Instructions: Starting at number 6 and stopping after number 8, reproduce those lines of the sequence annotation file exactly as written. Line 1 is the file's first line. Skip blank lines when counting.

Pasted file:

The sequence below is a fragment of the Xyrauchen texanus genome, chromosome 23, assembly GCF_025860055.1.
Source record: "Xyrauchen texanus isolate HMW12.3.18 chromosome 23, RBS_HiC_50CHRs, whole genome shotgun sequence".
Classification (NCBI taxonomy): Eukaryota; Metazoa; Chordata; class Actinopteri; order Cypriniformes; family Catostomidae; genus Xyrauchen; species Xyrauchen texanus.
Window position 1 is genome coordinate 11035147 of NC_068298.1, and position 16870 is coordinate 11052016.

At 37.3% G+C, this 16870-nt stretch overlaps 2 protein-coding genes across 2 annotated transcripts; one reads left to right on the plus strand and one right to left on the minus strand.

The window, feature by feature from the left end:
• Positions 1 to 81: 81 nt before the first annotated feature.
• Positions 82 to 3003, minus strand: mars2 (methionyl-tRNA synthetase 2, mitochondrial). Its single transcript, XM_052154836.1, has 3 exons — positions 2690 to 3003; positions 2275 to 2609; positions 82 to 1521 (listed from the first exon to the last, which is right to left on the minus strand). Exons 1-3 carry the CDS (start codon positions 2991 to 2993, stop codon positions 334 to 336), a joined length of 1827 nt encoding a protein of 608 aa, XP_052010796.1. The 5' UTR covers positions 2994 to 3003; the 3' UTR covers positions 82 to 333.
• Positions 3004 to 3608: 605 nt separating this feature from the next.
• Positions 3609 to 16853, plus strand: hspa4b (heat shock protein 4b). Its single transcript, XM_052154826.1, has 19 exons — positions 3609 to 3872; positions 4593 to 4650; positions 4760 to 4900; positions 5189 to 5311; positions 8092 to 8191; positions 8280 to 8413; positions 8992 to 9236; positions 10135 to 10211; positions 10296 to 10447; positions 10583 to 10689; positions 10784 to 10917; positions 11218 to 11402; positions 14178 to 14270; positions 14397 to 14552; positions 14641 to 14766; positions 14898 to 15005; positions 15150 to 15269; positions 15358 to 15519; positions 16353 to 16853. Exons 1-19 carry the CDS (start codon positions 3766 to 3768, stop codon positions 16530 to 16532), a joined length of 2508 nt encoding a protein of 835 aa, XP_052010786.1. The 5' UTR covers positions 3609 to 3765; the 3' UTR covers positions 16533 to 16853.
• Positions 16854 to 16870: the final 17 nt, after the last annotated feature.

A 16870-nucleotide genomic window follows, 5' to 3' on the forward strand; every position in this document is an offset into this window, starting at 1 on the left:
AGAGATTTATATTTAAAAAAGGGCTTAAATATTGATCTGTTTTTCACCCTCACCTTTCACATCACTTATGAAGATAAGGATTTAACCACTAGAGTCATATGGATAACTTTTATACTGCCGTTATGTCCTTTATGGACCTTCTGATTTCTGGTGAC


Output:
The window, feature by feature from the left end:
• Positions 1 to 81: 81 nt before the first annotated feature.
• Positions 82 to 3003, minus strand: mars2 (methionyl-tRNA synthetase 2, mitochondrial). Its single transcript, XM_052154836.1, has 3 exons — positions 2690 to 3003; positions 2275 to 2609; positions 82 to 1521 (listed from the first exon to the last, which is right to left on the minus strand). Exons 1-3 carry the CDS (start codon positions 2991 to 2993, stop codon positions 334 to 336), a joined length of 1827 nt encoding a protein of 608 aa, XP_052010796.1. The 5' UTR covers positions 2994 to 3003; the 3' UTR covers positions 82 to 333.